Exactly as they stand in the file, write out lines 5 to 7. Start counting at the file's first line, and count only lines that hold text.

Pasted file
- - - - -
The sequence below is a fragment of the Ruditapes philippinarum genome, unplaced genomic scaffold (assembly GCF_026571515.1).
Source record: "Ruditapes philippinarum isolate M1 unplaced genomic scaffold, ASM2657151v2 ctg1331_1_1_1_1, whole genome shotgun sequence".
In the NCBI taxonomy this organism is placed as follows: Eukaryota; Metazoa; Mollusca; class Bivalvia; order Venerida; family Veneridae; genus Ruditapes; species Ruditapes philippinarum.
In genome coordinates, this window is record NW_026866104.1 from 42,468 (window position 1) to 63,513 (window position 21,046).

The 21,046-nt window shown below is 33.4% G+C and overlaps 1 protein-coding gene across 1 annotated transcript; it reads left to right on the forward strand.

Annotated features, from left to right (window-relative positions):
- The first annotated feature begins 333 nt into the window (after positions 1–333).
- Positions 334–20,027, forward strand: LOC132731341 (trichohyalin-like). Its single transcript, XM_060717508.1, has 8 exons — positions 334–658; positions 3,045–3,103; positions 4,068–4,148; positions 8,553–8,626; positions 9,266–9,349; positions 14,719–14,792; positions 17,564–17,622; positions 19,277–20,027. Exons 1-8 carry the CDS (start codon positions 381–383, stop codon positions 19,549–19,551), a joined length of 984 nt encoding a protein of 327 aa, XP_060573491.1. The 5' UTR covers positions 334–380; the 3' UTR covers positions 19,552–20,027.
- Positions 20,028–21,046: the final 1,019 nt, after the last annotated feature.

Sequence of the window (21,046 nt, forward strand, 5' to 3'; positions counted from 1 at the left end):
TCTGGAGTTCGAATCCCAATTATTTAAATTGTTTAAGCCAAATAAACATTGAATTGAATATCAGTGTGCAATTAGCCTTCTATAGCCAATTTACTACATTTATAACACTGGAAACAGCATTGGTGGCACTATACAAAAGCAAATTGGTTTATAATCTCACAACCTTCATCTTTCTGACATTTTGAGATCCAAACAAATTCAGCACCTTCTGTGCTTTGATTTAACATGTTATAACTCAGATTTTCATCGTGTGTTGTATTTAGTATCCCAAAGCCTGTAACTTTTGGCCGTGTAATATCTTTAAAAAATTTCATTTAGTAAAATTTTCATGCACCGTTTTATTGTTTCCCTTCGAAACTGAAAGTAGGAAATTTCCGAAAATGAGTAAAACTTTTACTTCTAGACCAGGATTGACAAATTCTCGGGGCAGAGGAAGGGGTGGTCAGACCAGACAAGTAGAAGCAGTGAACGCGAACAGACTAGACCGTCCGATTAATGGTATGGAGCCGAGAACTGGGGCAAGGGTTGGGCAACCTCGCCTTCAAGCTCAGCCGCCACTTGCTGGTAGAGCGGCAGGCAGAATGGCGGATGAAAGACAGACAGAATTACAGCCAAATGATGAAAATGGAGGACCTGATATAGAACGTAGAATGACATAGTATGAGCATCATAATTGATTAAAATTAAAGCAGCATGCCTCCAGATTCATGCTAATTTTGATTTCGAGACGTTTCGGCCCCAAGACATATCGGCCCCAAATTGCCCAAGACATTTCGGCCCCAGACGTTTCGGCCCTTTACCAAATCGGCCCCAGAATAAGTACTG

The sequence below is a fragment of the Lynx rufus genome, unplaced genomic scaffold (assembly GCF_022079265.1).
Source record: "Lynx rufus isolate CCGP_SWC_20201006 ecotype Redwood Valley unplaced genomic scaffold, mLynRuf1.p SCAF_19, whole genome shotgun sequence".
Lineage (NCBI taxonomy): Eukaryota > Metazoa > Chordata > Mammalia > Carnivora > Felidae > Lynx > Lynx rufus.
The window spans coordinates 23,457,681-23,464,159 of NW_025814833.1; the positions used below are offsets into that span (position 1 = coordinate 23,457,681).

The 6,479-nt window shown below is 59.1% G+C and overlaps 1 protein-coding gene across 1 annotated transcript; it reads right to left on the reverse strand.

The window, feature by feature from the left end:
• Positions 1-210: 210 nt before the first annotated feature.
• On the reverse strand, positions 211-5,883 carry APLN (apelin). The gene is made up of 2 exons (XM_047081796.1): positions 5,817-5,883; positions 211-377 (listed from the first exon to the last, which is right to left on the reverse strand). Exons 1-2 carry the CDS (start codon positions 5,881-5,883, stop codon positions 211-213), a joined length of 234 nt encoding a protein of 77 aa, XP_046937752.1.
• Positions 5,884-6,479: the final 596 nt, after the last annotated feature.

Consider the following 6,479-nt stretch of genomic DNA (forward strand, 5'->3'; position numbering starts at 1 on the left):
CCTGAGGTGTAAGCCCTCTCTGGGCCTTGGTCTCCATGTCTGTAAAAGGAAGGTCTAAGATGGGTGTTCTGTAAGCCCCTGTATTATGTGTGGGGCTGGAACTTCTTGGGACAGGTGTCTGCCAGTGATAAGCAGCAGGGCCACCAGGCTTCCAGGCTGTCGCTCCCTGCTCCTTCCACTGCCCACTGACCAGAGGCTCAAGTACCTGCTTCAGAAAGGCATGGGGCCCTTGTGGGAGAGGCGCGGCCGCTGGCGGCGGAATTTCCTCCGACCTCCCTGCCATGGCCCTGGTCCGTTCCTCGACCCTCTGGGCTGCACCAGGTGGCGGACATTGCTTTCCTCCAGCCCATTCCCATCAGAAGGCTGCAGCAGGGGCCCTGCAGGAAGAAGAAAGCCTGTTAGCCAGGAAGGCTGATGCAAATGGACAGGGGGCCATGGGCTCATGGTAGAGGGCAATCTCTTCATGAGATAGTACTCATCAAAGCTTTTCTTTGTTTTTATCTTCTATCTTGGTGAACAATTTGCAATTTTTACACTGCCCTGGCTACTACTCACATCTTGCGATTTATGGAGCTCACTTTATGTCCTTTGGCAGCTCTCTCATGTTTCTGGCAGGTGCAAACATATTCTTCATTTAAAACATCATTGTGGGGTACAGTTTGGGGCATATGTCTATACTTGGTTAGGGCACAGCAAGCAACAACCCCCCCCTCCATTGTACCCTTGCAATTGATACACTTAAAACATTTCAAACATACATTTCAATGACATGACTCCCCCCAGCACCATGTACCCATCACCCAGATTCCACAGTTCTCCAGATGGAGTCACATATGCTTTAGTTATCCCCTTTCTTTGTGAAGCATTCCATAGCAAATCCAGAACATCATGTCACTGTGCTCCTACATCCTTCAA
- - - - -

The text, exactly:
The 21,046-nt window shown below is 33.4% G+C and overlaps 1 protein-coding gene across 1 annotated transcript; it reads left to right on the forward strand.

Annotated features, from left to right (window-relative positions):
- The first annotated feature begins 333 nt into the window (after positions 1–333).